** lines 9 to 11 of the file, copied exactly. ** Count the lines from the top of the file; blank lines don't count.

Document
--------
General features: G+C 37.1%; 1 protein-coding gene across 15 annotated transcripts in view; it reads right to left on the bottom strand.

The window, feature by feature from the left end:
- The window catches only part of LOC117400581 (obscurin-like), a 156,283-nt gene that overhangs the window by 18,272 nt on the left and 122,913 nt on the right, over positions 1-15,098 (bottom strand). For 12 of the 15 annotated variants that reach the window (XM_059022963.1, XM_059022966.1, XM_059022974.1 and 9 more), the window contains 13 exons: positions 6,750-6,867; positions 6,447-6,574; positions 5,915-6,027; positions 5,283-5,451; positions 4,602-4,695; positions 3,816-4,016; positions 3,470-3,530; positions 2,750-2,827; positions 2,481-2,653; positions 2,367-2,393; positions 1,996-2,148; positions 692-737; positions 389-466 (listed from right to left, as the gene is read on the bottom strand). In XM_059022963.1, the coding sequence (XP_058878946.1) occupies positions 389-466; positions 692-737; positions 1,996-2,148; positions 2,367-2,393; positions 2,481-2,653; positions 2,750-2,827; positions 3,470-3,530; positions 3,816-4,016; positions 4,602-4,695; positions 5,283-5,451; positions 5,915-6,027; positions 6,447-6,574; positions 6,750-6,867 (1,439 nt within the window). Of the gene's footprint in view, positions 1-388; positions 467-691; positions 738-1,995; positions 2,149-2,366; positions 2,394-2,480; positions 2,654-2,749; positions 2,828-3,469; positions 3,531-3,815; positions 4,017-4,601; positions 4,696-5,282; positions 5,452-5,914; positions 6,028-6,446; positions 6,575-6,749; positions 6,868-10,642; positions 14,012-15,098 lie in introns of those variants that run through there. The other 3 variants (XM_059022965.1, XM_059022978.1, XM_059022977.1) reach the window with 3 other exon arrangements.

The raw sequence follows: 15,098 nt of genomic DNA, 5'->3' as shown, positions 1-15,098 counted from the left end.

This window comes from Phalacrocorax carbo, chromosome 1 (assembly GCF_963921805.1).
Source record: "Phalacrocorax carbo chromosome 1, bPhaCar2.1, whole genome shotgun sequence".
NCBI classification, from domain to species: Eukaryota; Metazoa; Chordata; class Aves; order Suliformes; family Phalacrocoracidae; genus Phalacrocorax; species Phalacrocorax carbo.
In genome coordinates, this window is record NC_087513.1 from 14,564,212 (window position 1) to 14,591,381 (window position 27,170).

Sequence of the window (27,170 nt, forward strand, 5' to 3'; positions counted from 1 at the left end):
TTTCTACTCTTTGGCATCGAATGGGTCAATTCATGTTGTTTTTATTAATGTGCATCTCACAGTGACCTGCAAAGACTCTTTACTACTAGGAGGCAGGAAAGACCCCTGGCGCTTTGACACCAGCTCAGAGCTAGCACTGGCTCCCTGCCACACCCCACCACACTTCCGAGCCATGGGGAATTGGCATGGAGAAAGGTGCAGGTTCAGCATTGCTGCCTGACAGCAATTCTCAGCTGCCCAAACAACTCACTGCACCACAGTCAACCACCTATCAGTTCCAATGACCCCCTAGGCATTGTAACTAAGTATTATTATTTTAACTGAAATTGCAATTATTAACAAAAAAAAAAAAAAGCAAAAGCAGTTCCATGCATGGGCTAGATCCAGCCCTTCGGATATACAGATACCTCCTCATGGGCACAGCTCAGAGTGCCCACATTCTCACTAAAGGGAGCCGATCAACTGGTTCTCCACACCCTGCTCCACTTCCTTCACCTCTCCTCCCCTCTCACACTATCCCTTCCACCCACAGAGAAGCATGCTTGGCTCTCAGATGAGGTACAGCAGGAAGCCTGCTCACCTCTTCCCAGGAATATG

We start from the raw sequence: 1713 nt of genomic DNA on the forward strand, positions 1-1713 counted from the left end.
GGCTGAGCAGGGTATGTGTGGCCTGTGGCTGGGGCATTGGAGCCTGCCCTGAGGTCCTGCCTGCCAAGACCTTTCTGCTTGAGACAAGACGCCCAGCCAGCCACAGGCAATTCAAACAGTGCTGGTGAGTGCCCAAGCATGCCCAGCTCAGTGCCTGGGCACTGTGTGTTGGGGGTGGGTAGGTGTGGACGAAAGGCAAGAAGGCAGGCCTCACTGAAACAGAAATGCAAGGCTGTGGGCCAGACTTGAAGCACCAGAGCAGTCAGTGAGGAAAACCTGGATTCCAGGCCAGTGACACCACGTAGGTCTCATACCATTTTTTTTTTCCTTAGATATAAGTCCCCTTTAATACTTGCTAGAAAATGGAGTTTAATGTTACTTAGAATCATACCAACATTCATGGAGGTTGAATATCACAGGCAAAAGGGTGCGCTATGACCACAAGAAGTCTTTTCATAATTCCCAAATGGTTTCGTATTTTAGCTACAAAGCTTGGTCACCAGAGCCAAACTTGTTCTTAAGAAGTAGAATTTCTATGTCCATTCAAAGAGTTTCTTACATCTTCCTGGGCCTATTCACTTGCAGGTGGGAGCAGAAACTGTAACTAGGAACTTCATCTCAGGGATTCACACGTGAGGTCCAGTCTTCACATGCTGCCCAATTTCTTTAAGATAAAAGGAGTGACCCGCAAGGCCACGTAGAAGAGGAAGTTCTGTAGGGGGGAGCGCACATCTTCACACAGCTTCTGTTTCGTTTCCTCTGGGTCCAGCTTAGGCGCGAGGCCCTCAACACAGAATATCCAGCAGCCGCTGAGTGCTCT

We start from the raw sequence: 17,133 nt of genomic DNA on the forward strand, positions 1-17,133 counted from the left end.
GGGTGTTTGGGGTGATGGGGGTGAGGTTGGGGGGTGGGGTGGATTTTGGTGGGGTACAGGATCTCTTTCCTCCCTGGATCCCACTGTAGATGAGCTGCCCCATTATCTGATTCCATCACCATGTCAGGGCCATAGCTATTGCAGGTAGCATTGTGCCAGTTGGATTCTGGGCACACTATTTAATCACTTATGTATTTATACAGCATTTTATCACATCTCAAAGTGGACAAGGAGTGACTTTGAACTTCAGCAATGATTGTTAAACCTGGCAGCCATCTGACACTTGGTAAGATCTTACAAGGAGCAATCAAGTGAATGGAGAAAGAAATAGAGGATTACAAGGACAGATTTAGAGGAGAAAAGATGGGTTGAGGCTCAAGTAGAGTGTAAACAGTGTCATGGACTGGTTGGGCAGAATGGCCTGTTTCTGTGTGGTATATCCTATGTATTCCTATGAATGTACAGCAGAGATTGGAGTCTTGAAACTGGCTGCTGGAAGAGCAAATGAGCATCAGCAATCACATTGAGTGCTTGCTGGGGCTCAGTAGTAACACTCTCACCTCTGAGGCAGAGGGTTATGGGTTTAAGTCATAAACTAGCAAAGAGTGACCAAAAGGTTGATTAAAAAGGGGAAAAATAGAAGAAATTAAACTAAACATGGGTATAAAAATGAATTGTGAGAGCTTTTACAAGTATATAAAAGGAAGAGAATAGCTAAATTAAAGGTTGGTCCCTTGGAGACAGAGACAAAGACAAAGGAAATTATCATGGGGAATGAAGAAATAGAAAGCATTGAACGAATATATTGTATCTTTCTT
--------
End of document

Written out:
Sequence of the window (27,170 nt, forward strand, 5' to 3'; positions counted from 1 at the left end):
TTTCTACTCTTTGGCATCGAATGGGTCAATTCATGTTGTTTTTATTAATGTGCATCTCACAGTGACCTGCAAAGACTCTTTACTACTAGGAGGCAGGAAAGACCCCTGGCGCTTTGACACCAGCTCAGAGCTAGCACTGGCTCCCTGCCACACCCCACCACACTTCCGAGCCATGGGGAATTGGCATGGAGAAAGGTGCAGGTTCAGCATTGCTGCCTGACAGCAATTCTCAGCTGCCCAAACAACTCACTGCACCACAGTCAACCACCTATCAGTTCCAATGACCCCCTAGGCATTGTAACTAAGTATTATTATTTTAACTGAAATTGCAATTATTAACAAAAAAAAAAAAAAGCAAAAGCAGTTCCATGCATGGGCTAGATCCAGCCCTTCGGATATACAGATACCTCCTCATGGGCACAGCTCAGAGTGCCCACATTCTCACTAAAGGGAGCCGATCAACTGGTTCTCCACACCCTGCTCCACTTCCTTCACCTCTCCTCCCCTCTCACACTATCCCTTCCACCCACAGAGAAGCATGCTTGGCTCTCAGATGAGGTACAGCAGGAAGCCTGCTCACCTCTTCCCAGGAATATG

We start from the raw sequence: 1713 nt of genomic DNA on the forward strand, positions 1-1713 counted from the left end.